Sports / BYU / 

Scott G Winterton, KSL

5 potential candidates to replace Dave Rose as BYU's next basketball coach

By Sean Walker, | Posted - Mar. 26, 2019 at 10:32 p.m.

3 photos

This archived news story is available only for your personal, non-commercial use. Information in the story may be outdated or superseded by additional information. Reading or replaying the story in its archived form does not constitute a republication of the story.

PROVO — For the first time since 1996, BYU basketball will move into a season without Dave Rose on the bench, either as the 14-year head coach or an assistant.

Rose announced his retirement Tuesday afternoon, bring to close a storied career in Provo surpassed by few and unprecedented since the glory days of former BYU coach Stan Watts.

Rose ends his BYU head coaching tenure with a 348-135 record, including a 173-61 record in conference play. He took over a program that won one game in 2004-05 and led it to 13-straight 20-win seasons — including a 32-5 record in 2010-11, the final year in the Mountain West and senior season of national player of the year Jimmer Fredette that ended in the Sweet 16 of the NCAA Tournament.

His successor was not immediately named. Quincy Lewis, who has served an assistant coach at BYU since 2015, will lead the program as interim head coach. Prior to his time at BYU, Lewis coached at Lone Peak High School from 2004-15, leading the Knights to a 250-45 record, seven state championships and a mythical national championship from MaxPreps in 2013.

Thanks to prior experience — namely, athletic director Tom Holmoe specifically stating it when former football coach Bronco Mendenhall accepted a new job at Virginia — we know the candidate pool.

Head coaches at BYU are required to be active members of The Church of Jesus Christ of Latter-day Saints, and that leaves few candidates across college basketball and the NBA.

Here are five of the top names to watch over the coming days and weeks.

Rose's Retirement

Mark Pope, Utah Valley

Pope’s inclusion on the list is obvious, and he’s the top candidate for BYU.

The former BYU assistant under Rose just finished his fourth season as head coach a few miles north on University Parkway, wrapping up a program-record 25-10 season with a loss at South Florida in the quarterfinals of the College Basketball Invitational.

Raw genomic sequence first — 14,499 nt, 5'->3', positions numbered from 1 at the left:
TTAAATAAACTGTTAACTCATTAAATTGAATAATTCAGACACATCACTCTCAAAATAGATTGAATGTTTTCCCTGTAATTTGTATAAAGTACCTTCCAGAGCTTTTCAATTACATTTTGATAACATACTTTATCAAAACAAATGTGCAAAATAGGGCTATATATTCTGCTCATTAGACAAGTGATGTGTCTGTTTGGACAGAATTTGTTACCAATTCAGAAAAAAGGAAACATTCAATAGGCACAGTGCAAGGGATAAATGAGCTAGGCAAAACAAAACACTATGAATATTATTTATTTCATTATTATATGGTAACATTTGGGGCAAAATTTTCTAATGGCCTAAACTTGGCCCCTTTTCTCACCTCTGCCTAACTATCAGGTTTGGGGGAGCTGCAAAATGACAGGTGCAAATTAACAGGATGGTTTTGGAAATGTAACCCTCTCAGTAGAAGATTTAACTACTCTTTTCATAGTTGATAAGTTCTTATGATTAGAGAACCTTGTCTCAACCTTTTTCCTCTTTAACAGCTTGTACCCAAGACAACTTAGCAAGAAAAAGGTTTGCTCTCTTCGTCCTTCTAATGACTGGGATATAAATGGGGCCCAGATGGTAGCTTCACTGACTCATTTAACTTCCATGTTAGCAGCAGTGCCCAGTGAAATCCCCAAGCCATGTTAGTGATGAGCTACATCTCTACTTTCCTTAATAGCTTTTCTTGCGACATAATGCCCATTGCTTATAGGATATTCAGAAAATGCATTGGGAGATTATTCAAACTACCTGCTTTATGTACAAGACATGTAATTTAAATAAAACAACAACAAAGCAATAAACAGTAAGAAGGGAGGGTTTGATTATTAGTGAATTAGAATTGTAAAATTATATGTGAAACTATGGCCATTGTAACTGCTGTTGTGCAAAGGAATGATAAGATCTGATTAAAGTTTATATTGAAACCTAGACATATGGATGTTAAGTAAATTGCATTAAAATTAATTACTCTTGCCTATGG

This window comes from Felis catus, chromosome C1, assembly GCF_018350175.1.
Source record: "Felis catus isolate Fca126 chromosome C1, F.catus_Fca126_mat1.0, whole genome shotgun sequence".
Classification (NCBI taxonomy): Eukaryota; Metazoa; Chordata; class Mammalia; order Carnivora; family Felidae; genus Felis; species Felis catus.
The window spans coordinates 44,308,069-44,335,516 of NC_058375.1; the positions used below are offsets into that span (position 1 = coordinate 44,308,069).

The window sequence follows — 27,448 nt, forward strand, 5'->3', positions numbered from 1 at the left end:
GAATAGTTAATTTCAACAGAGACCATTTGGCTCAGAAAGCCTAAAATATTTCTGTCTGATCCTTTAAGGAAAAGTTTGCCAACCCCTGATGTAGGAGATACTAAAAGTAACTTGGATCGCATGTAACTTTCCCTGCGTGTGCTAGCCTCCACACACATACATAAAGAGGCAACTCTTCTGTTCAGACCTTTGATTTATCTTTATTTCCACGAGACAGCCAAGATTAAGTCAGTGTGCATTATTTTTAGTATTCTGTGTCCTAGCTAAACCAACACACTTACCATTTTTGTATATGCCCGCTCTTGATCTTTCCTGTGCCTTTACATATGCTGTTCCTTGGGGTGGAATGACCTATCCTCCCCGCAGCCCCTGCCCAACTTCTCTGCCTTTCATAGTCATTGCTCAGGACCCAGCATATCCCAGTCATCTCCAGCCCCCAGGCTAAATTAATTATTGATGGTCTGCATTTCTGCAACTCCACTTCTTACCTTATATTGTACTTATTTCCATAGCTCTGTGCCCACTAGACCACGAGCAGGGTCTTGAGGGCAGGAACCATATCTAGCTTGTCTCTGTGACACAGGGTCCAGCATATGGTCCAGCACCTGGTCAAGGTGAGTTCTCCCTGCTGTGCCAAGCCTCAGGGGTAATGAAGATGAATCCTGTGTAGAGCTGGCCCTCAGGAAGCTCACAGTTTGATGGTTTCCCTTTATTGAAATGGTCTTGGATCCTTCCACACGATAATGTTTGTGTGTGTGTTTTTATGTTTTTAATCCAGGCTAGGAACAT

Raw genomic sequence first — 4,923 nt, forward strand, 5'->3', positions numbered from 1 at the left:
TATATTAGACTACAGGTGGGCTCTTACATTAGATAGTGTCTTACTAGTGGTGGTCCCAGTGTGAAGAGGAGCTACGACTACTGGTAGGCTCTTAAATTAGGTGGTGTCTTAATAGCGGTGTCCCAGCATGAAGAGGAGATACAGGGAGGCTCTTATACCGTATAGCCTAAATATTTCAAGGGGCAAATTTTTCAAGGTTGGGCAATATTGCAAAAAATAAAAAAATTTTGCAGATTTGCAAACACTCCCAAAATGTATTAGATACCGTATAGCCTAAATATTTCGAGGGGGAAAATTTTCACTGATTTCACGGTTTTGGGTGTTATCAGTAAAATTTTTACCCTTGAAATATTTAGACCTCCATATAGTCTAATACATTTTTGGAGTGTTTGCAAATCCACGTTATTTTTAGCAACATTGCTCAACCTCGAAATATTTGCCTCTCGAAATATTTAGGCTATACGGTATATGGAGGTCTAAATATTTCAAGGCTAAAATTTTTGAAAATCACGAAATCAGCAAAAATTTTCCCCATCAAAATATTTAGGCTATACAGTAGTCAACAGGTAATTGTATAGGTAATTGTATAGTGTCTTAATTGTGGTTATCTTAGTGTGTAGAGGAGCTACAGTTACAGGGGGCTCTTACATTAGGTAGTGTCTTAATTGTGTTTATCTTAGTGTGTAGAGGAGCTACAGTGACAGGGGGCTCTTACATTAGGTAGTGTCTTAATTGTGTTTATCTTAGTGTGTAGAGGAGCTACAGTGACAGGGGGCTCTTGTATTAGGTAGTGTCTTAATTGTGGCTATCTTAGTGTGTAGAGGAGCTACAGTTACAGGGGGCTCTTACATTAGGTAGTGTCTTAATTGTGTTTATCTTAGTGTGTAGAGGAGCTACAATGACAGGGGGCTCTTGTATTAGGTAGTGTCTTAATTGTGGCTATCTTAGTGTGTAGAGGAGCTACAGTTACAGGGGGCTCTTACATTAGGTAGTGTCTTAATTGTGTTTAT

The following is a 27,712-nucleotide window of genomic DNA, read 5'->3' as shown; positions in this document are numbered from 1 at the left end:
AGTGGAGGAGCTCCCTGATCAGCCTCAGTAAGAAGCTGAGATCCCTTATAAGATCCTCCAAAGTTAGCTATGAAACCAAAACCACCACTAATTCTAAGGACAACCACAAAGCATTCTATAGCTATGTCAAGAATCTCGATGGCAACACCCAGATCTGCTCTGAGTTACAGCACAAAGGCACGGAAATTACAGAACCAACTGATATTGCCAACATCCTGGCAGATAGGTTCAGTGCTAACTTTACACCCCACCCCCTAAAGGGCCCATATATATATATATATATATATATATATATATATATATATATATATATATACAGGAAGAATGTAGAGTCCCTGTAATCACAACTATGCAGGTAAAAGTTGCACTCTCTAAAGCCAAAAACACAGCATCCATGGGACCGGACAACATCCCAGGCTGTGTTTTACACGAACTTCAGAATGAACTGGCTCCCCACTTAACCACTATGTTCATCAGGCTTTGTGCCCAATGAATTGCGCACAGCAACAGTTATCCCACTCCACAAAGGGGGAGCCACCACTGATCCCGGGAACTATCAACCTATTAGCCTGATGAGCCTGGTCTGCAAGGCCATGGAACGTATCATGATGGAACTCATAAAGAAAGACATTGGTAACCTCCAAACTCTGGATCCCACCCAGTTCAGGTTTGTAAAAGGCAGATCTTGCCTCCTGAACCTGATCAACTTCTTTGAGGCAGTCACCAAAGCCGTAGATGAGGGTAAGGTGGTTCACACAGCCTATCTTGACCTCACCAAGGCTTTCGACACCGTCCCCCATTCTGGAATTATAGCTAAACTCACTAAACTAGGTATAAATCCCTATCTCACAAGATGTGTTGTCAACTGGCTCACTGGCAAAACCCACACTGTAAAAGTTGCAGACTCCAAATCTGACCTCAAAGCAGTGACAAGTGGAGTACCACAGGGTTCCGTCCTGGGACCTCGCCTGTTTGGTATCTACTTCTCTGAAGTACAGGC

Pope is 77-56 as a head coach, including a 12-18 mark in his first season in 2015-16 when he inherited a roster from former head man Dick Hunsaker and immediately began overhauling the squad with junior college and Division I transfers.

Pope, 46, signed a six-year extension with Utah Valley through the 2022-23 season a year ago, an extension that increased his salary to $200,000 for the 2018-19 school year. With each passing season, that salary would’ve gone up $5,000 per year, beginning with the 2019-20 academic year.

If Pope moves to BYU, he and the university would owe Utah Valley a $200,000 buyout, according to the contract obtained by last year.

Pope is an active member of the church that sponsors BYU, his wife Lee Anne is the daughter of the late Utah coach Lynn Archibald, and he has four daughters, including an oldest who just started high school at nearby Timpview High.

Pope did not fly with the Wolverines to their final game Monday against USF, remaining behind longer and following the team with several UVU staff members, according to a source close to the program.

Portland State head coach Barret Peery yells to his players during the first half of the team's NCAA college basketball game against California in Berkeley, Calif., Thursday, Dec. 21, 2017. (Photo: Jeff Chiu, AP)

Barret Peery, Portland State

A Utah County native who grew up in Payson, Peery played collegiately at Snow College and Southern Utah before beginning his coaching career as an assistant with the Thunderbirds in 1995. He moved on to stints at Utah Valley, Portland State, Utah and junior colleges in Idaho and Iowa before landing with Herb Sendek’s staff at Arizona State.